Amidst the typical summer lull in the M&A market in Canada, there are already indications that the fourth quarter of 2022 is going to be a busy deal-making period. This uptick in activity is expected to be led primarily by financial sponsors rather than strategic buyers, as private equity players seek new opportunities for deploying record amounts of capital. This will also drive appetite for representations and warranties insurance (RWI). With the M&A space having become a sellers’ market in recent years, RWI has been recognized as a very useful tool for buyers looking to get deals done, and the Canadian market is no exception.
In particular, RWI has become a key point of differentiation for buyers in competitive auctions. Sellers like the coverage because it enables them to walk away with more of the proceeds at the close of a deal. And while cash is still king, RWI has become table stakes for any buyer looking for a successful outcome at auction. An additional factor driving take-up of RWI policies is that Canadian M&A lawyers are becoming increasingly comfortable and familiar with the RWI underwriting process and are advising clients to take out the coverage.
Canadian pension plans becoming active
In addition to the general abundance of PE capital eager to transact M&A deals, the Canadian market also has heavyweight investors poised to make acquisitions in the form of the big Canadian pension plans, which have progressed in recent decades from fairly passive investors in stocks and bonds to highly professionalized, active dealmakers. For a relatively small economy, certainly when compared to the US, Canada has moved to the cutting edge of the private equity pension plan space, with the Canadian pension fund model of investing increasingly being taken up by US-based pensions and benefits plans.
Canada vs the US
On the surface, it would appear there is little to choose between the US and Canada when it comes to RWI, with the scope of coverage being similar in both jurisdictions. However, RWI is generally less costly in Canada, largely due to a less severe historical claims experience than the US. A significant driver of this difference in claims experience is that unlike in the US, Canadian courts don’t feature jury trials for civil matters, which are more likely to award multi-million dollar judgements.
And with the M&A space in Canada characterized by fewer billion dollar-plus deals than the US and more middle-market deals of the order of $500mn or less, insurers typically put-up smaller limits for R&W coverage, which also contributes towards smaller claims.
When you also factor in the smaller number of deals completed in Canada every year, and a business environment that is typically less litigious than the US, there is a reasonable expectation of fewer claims annually than in the US market.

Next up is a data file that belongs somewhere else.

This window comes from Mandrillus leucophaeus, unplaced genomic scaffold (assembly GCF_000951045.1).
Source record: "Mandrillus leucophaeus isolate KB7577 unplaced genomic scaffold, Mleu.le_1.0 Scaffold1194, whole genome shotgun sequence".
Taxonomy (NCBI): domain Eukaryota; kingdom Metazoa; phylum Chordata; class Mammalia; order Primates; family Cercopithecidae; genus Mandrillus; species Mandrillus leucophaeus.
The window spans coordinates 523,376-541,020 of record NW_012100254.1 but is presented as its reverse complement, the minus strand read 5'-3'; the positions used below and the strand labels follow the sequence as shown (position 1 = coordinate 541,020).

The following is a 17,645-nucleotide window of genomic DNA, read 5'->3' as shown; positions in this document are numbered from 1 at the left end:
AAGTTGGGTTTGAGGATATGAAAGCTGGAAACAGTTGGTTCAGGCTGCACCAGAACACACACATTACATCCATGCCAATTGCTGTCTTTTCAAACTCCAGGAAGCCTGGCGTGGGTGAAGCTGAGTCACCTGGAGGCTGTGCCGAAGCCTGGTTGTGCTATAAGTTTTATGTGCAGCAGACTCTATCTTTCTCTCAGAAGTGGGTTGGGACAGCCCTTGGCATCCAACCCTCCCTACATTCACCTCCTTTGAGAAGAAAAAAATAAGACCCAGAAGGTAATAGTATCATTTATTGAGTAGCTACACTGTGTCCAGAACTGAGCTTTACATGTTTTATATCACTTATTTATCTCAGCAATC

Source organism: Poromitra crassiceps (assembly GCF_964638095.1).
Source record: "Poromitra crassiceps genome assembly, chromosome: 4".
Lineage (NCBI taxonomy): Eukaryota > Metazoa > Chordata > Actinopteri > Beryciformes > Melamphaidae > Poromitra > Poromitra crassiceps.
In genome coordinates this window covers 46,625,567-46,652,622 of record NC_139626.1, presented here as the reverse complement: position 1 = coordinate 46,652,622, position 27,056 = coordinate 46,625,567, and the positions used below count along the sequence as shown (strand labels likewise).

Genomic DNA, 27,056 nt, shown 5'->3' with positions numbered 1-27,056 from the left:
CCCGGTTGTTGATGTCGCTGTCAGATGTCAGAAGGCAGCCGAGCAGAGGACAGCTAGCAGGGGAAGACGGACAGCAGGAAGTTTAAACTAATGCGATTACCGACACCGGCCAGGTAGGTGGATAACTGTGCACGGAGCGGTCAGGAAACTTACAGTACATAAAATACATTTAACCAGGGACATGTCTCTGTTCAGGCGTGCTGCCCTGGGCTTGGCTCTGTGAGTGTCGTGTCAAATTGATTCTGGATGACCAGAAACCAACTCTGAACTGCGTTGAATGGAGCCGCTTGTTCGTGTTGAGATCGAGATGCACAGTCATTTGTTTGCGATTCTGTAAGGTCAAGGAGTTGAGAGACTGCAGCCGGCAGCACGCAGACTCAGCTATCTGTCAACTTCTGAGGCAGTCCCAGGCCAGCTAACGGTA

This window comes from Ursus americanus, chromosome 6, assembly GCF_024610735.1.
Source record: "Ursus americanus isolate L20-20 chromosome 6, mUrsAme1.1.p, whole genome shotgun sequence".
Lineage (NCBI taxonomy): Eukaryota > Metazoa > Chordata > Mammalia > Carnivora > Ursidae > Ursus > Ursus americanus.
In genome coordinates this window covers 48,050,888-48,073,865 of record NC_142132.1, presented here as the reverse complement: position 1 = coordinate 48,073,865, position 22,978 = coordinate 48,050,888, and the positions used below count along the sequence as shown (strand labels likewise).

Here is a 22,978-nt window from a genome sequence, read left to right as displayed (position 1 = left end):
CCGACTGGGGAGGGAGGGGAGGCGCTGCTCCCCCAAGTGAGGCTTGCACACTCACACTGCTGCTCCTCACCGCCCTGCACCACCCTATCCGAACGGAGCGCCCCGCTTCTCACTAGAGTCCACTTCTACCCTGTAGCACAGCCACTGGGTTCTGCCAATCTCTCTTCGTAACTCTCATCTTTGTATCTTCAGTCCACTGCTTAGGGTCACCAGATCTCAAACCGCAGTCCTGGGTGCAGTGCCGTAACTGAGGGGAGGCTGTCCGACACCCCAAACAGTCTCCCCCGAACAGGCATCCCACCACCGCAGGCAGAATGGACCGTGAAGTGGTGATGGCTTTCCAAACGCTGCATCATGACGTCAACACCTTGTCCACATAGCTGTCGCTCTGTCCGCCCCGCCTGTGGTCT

While it is true to say that the Canadian RWI market is less well-developed than in the US, Canada is quickly catching up with its southern neighbour. Growth in the Canadian RWI space has accelerated in the past two years, keeping pace with a very busy time generally in the M&A market, and this growth has been accompanied by an increasing level of sophistication in the Canadian RWI market.
Importance of local relationships
Insurance is very much a relationship business. Toronto, where our Canadian practice is headquartered, is a major North American financial market, and has the full complement of brokers, insurers, bankers, lawyers and other financial services companies that you would expect in a major international city. At the same time, it has a relatively intimate M&A and RWI market where people know one another and work together on deal after deal which makes reputation of paramount importance. The legacy of trust that Liberty GTS has built up through years of developing market relationships is hugely beneficial for our clients and we believe there are distinct advantages in using an established Canadian R&W carrier such as Liberty GTS with strong local knowledge and market relationships.
For example, while the specifics of coverage are generally similar in the US and Canada, there are some important distinctions in areas such as tax and regulatory compliance that differ across the jurisdictions. Our Canadian team at Liberty GTS works with excellent Canadian legal advisers on all of our deals who understand all aspects of those differences, and appreciation of those tax and regulatory nuances is one of the reasons why the leading Canadian law firms that we work with in the M&A space tend to be homegrown rather than satellite offices of large international firms.
Canadian law firms have also developed a more sophisticated understanding of RWI, such that placing coverage has become a smooth and integrated part of the overall M&A process.
What has become abundantly clear in recent years is that insuring an M&A deal shouldn’t, and indeed doesn’t, slow down the process. Understanding the speed at which deals can happen is critical when it comes to structuring the placement of RWI and enables carriers to give comfort to both parties to the deal. Providing a smooth experience when it comes to insurance buying is therefore a key part of our value proposition.
At a surface level, the US and Canadian RWI markets appear to be very similar, but as you peel back the layers of the onion the differences become apparent, underscoring the importance of having local autonomy, local relationships and local expertise.